WILLIAM JAY: You will more affected and benefited by the efforts of your own minds, than by [reading] the thoughts of others. The faculty will be improved and increased by exercise; and cannot be acquired without it, any more than a man can learn to swim by never entering the water.
JOHN NEWTON (1725-1807): We learn more, and more effectually, by one minute’s communication with Him through the medium of His written Word, than we could from an assembly of divines, or a library of books.
C. H. SPURGEON: When I get a passage of scripture to meditate upon, I like, if I can, to see its drift; then I like to examine its various parts, and see if I can understand each separate clause; and then I want to go back again, and see what one clause has to do with another…The more you read the Bible, and the more you meditate upon it, the more you will be astonished with it. He who is but a casual reader of the Bible, does not know the height, the depth, the length, and breadth of the mighty meanings contained in its pages. There are certain times when I discover a new vein of thought, and I put my hand to my head and say in astonishment, “Oh, it is wonderful I never saw this before in the Scriptures.” You will find the Scriptures enlarge as you enter them; the more you study them the less you will appear to know of them, for they widen out as we approach them. Especially will you find this the case with the typical parts of God’s Word. Most of the historical books were intended to be types either of dispensations, or experiences, or offices of Jesus Christ. Study the Bible with this as a key, and you will not blame Herbert when he calls it “not only the book of God, but the God of books.”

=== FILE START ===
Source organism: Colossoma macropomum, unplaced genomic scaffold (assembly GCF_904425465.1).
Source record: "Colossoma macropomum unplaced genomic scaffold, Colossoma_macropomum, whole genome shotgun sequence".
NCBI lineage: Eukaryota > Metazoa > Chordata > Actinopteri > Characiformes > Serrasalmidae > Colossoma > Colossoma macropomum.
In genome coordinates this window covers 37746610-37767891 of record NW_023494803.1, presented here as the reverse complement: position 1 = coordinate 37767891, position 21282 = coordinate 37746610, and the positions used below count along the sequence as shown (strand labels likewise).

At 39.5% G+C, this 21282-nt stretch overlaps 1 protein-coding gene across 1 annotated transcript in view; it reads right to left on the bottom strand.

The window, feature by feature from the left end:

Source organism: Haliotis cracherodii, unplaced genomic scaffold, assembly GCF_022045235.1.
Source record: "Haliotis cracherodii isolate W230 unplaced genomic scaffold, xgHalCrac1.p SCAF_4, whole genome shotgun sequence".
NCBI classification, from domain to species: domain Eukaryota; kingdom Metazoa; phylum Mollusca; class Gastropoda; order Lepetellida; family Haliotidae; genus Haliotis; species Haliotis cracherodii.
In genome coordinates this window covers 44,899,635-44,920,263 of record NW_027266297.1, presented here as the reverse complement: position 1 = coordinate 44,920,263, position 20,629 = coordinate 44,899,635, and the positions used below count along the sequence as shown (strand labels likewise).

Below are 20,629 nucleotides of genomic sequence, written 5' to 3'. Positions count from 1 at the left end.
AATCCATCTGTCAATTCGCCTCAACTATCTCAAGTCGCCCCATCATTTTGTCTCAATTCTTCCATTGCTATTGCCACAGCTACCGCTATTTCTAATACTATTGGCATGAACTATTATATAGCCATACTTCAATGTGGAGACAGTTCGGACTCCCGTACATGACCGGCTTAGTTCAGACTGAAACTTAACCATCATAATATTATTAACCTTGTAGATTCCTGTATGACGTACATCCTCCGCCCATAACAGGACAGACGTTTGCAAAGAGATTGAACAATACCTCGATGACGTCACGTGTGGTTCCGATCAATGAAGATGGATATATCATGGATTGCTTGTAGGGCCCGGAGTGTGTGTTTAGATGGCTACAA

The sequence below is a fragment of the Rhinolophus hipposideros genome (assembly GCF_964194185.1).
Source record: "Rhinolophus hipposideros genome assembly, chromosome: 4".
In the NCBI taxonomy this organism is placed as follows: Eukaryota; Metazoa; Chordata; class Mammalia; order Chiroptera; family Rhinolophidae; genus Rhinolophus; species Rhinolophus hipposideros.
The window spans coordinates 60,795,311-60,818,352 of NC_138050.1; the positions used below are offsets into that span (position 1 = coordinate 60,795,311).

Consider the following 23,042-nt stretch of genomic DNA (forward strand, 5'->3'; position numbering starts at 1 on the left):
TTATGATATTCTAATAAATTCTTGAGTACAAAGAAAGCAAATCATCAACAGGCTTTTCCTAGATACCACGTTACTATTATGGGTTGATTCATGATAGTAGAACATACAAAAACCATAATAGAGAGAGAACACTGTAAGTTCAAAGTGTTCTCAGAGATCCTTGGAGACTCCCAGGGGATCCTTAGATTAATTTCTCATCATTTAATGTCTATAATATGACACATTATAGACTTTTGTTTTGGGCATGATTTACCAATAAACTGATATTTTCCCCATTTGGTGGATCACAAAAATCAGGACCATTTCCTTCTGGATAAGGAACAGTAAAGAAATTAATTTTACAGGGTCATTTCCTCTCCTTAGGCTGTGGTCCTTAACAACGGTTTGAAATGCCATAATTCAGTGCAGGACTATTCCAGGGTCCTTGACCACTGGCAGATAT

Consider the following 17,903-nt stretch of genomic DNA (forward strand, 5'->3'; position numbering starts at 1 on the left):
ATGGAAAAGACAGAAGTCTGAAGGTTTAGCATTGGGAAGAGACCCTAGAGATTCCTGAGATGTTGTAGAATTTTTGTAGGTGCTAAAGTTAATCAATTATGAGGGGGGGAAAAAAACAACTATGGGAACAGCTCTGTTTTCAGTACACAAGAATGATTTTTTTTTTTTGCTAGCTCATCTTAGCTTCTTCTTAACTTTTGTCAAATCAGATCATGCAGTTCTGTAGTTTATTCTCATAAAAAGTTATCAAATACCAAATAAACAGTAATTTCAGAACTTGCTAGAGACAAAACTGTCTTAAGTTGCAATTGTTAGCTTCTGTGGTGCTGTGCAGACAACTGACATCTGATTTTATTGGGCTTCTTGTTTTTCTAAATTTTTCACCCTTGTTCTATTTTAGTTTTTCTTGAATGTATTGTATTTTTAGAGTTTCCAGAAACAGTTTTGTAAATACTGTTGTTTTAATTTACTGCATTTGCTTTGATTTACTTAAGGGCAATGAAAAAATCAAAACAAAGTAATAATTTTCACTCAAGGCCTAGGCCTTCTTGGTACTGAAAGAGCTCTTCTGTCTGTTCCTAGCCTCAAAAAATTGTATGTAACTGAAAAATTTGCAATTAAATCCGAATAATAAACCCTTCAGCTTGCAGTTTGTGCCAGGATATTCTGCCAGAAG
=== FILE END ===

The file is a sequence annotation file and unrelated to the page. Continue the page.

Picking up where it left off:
SAMUEL CHADWICK (1860-1932): I have worked over the Bible, and prayed over the Bible for more than sixty years, and I tell you there is no book like the Bible. It is a miracle of literature, a perennial spring of wisdom, a wonderful book of surprises, a revelation of mystery, an infallible guide of conduct, and an unspeakable source of comfort.
THOMAS BROOKS: Remember, it is not hasty reading, but serious meditating upon holy and heavenly truths, that make them prove sweet and profitable to the soul.
ROBERT DINGLEY (1619-1660): Indeed admirable are the effects of meditation. It confirmeth our knowledge, Psalm 119:99. It strengtheneth our memory, Psalm 63:6. It enflameth our love, Psalm 119:97. It cherisheth time with God, Psalm 119:184. It maintaineth a true and childlike fear of God, Psalm 4:4. It husheth and quieteth the soul in afflictions, Psalm 119:23, and it promoteth prayer, Psalm 143:5,6.
GEORGE MÜLLER (1805-1898): It often astonishes me that I did not see the importance of meditation upon Scripture earlier in my Christian life. As the outward man is not fit for work for any length of time unless he eats, so it is with the inner man. What is the food for the inner man? Not prayer, but the Word of God—not the simple reading of the Word of God, so that it only passes through our minds, just as water runs through a pipe. No, we must consider what we read, ponder over it, and apply it to our own hearts.
J. C. RYLE (1816-1900): Let us strive, every year we live, to become more deeply acquainted with Scripture. Let us study it, search into it, meditate on it, until it dwells in us richly, Colossians 3:16.